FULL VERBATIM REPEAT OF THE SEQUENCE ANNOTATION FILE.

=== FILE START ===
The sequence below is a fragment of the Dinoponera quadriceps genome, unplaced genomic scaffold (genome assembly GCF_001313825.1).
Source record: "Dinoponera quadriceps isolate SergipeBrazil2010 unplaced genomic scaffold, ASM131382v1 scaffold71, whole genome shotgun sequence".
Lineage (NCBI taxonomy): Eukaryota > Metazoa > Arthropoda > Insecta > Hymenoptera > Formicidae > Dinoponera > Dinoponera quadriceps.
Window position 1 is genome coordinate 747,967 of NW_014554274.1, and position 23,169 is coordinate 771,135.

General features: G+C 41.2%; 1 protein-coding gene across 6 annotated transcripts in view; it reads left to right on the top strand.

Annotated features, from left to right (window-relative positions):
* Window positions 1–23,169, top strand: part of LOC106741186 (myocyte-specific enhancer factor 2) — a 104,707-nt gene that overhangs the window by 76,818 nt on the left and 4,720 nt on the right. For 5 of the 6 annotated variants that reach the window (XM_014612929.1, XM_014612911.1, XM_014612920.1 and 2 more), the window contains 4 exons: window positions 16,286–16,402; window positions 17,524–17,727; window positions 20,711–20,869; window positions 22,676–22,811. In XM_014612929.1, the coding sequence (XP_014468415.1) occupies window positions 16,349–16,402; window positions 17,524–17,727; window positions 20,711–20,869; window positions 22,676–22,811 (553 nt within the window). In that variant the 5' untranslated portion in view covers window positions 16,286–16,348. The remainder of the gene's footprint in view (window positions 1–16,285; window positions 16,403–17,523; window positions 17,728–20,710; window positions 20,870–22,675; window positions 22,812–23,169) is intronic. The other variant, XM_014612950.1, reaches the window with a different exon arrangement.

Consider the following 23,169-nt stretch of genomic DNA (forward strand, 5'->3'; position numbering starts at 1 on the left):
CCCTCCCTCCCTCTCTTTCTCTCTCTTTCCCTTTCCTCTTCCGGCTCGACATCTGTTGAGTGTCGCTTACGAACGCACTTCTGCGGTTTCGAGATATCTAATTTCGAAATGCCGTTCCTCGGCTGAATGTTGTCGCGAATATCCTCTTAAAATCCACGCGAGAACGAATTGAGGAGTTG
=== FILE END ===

The sequence below is a fragment of the Dinoponera quadriceps genome, unplaced genomic scaffold (genome assembly GCF_001313825.1).
Source record: "Dinoponera quadriceps isolate SergipeBrazil2010 unplaced genomic scaffold, ASM131382v1 scaffold71, whole genome shotgun sequence".
Lineage (NCBI taxonomy): Eukaryota > Metazoa > Arthropoda > Insecta > Hymenoptera > Formicidae > Dinoponera > Dinoponera quadriceps.
Window position 1 is genome coordinate 747,967 of NW_014554274.1, and position 23,169 is coordinate 771,135.

General features: G+C 41.2%; 1 protein-coding gene across 6 annotated transcripts in view; it reads left to right on the top strand.

Annotated features, from left to right (window-relative positions):
* Window positions 1–23,169, top strand: part of LOC106741186 (myocyte-specific enhancer factor 2) — a 104,707-nt gene that overhangs the window by 76,818 nt on the left and 4,720 nt on the right. For 5 of the 6 annotated variants that reach the window (XM_014612929.1, XM_014612911.1, XM_014612920.1 and 2 more), the window contains 4 exons: window positions 16,286–16,402; window positions 17,524–17,727; window positions 20,711–20,869; window positions 22,676–22,811. In XM_014612929.1, the coding sequence (XP_014468415.1) occupies window positions 16,349–16,402; window positions 17,524–17,727; window positions 20,711–20,869; window positions 22,676–22,811 (553 nt within the window). In that variant the 5' untranslated portion in view covers window positions 16,286–16,348. The remainder of the gene's footprint in view (window positions 1–16,285; window positions 16,403–17,523; window positions 17,728–20,710; window positions 20,870–22,675; window positions 22,812–23,169) is intronic. The other variant, XM_014612950.1, reaches the window with a different exon arrangement.

Consider the following 23,169-nt stretch of genomic DNA (forward strand, 5'->3'; position numbering starts at 1 on the left):
CCCTCCCTCCCTCTCTTTCTCTCTCTTTCCCTTTCCTCTTCCGGCTCGACATCTGTTGAGTGTCGCTTACGAACGCACTTCTGCGGTTTCGAGATATCTAATTTCGAAATGCCGTTCCTCGGCTGAATGTTGTCGCGAATATCCTCTTAAAATCCACGCGAGAACGAATTGAGGAGTTG